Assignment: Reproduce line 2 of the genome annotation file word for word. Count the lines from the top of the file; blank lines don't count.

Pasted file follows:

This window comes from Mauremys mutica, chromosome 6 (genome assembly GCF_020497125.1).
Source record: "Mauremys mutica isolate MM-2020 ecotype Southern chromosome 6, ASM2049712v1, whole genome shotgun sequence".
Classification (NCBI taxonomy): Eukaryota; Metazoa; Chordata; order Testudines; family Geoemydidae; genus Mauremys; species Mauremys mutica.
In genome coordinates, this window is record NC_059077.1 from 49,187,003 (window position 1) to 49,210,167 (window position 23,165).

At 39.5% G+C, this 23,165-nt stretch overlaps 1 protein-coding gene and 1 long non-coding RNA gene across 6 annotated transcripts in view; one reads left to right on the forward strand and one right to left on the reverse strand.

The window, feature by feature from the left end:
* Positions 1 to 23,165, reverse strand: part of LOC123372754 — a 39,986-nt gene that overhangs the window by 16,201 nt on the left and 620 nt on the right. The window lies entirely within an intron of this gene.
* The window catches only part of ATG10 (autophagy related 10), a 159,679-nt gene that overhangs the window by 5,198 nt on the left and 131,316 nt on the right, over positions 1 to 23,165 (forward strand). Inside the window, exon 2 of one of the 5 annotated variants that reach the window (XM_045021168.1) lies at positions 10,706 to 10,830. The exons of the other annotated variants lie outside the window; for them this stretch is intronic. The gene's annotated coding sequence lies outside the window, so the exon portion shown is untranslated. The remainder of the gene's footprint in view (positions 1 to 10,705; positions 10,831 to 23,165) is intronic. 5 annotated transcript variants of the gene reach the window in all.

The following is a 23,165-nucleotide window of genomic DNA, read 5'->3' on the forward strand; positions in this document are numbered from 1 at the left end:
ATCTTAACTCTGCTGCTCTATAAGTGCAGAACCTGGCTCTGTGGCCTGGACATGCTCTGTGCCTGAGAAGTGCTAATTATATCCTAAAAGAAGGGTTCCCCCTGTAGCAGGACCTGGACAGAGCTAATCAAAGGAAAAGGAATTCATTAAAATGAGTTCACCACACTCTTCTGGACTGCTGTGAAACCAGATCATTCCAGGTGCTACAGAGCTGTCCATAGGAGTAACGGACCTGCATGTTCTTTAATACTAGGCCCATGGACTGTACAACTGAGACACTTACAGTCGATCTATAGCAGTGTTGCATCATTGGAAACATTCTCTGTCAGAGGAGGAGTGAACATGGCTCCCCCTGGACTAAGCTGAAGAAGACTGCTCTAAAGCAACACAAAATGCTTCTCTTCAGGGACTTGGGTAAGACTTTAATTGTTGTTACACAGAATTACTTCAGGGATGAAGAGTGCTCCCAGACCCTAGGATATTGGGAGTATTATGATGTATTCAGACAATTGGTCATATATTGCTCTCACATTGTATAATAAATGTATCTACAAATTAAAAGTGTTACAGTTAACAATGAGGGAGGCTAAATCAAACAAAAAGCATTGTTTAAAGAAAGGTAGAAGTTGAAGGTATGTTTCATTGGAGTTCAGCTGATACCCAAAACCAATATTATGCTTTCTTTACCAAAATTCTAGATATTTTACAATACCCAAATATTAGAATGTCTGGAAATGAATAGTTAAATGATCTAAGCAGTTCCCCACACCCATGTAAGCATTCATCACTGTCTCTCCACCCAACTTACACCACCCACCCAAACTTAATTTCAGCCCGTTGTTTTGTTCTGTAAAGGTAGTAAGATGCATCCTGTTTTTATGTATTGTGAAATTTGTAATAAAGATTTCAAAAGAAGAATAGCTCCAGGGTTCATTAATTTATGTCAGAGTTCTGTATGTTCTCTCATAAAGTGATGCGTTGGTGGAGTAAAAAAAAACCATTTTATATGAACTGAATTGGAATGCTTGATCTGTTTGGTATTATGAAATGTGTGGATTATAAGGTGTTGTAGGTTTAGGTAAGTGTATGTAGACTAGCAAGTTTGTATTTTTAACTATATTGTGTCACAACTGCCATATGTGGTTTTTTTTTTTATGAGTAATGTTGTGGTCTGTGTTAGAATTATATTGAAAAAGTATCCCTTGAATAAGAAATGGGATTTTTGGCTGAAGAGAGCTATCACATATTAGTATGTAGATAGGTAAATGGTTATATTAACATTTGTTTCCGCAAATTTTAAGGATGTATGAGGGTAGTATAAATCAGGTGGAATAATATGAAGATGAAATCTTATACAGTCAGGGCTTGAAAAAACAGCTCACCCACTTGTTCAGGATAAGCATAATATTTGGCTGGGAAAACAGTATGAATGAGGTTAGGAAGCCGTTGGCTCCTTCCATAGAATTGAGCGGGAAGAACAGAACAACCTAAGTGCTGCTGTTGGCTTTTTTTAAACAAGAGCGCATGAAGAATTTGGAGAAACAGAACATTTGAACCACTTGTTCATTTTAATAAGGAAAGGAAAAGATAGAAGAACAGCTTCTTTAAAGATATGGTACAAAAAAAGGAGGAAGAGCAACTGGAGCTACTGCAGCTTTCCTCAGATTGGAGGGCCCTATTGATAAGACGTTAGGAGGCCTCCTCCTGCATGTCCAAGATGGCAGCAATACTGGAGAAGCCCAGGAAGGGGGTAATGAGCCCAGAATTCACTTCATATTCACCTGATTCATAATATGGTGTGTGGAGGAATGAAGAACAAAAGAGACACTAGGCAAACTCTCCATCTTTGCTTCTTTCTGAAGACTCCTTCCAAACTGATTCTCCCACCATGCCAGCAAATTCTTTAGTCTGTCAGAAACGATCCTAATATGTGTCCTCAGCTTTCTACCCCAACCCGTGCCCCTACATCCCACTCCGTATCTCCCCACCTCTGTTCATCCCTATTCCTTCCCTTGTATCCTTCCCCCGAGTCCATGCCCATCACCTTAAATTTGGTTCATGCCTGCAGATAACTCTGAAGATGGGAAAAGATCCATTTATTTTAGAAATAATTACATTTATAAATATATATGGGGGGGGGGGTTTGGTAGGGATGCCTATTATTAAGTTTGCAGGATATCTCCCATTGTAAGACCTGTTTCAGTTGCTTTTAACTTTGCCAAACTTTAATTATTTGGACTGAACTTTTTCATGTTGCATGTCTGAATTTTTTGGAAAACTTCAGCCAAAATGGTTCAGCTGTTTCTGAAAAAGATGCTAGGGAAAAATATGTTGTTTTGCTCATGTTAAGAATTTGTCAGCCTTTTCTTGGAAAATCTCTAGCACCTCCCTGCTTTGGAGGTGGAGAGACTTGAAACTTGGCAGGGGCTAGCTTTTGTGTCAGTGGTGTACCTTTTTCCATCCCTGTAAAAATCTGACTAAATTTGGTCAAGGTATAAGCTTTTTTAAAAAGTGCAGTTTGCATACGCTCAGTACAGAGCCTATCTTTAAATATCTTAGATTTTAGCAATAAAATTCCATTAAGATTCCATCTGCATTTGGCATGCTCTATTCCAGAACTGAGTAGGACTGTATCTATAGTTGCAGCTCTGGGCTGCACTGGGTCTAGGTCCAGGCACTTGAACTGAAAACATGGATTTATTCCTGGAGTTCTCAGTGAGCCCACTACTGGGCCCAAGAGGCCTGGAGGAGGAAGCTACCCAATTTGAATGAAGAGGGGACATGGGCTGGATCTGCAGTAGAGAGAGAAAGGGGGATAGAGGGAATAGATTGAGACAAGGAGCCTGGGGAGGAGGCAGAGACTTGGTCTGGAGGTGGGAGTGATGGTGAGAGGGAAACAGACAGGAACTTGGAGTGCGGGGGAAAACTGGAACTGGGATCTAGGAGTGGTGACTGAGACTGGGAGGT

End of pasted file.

Source record: "Mauremys mutica isolate MM-2020 ecotype Southern chromosome 6, ASM2049712v1, whole genome shotgun sequence".